There has been a lot of discussion in the past few years about reforming the United States tax code. Two lawmakers had even undertaken a comprehensive reform plan, working across partisan lines to figure out how to simply the tax code and balance the budget. This was certainly a lofty goal that many experts now believe is even further out of reach, since one of those lawmakers is no longer a member of Congress.

Even though there was no big overhaul, there were some small changes last year. For the top of the tax bracket, for example, the marginal income tax rate increased from 35 percent to 39.6 percent for individuals with an income of at least $400,000 and couples filing jointly earning at least $450,000.

Capital gains taxes also increased slightly as a part of the deal to avoid a government default on sovereign debts, rising from 15 percent to 20 percent.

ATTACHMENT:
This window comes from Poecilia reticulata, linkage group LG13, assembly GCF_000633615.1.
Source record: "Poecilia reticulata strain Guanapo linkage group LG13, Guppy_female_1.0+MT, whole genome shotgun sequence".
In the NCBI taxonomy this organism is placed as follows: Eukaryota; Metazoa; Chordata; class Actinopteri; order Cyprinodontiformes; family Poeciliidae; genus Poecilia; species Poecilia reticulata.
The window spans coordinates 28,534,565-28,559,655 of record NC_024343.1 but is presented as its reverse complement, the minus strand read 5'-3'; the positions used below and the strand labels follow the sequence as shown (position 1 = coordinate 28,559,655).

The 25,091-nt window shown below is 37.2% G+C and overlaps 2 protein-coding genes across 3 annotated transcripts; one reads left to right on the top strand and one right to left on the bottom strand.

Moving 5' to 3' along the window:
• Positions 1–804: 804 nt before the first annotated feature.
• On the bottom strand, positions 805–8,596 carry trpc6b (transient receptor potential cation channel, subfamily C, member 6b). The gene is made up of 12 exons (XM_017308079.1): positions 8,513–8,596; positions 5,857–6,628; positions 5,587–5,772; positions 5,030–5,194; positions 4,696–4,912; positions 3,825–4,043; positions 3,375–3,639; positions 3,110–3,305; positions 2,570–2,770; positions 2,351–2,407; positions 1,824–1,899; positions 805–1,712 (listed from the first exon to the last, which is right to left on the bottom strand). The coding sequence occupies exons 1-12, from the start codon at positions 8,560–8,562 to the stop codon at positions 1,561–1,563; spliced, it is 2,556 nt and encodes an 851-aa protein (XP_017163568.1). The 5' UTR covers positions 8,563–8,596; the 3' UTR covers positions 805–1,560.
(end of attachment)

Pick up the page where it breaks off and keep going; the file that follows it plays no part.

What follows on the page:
However, these changes do not represent a new approach to taxes or even a comprehensive set of reforms. Instead, like much of the tax code, the changes are small pieces of a larger puzzle that is the United States income tax code. This set of laws is complicated and full of exemptions and incentives that most average Georgia taxpayers do not have the time or energy to learn. Experts who dedicate their professional lives to understanding the tax code are best equipped to respond to complicated tax situations and to figure out how to navigate the tax code.

Source: New York Times, “The Tax Wilderness, Untamed,” Jonathan Weisman, Feb. 7, 2014.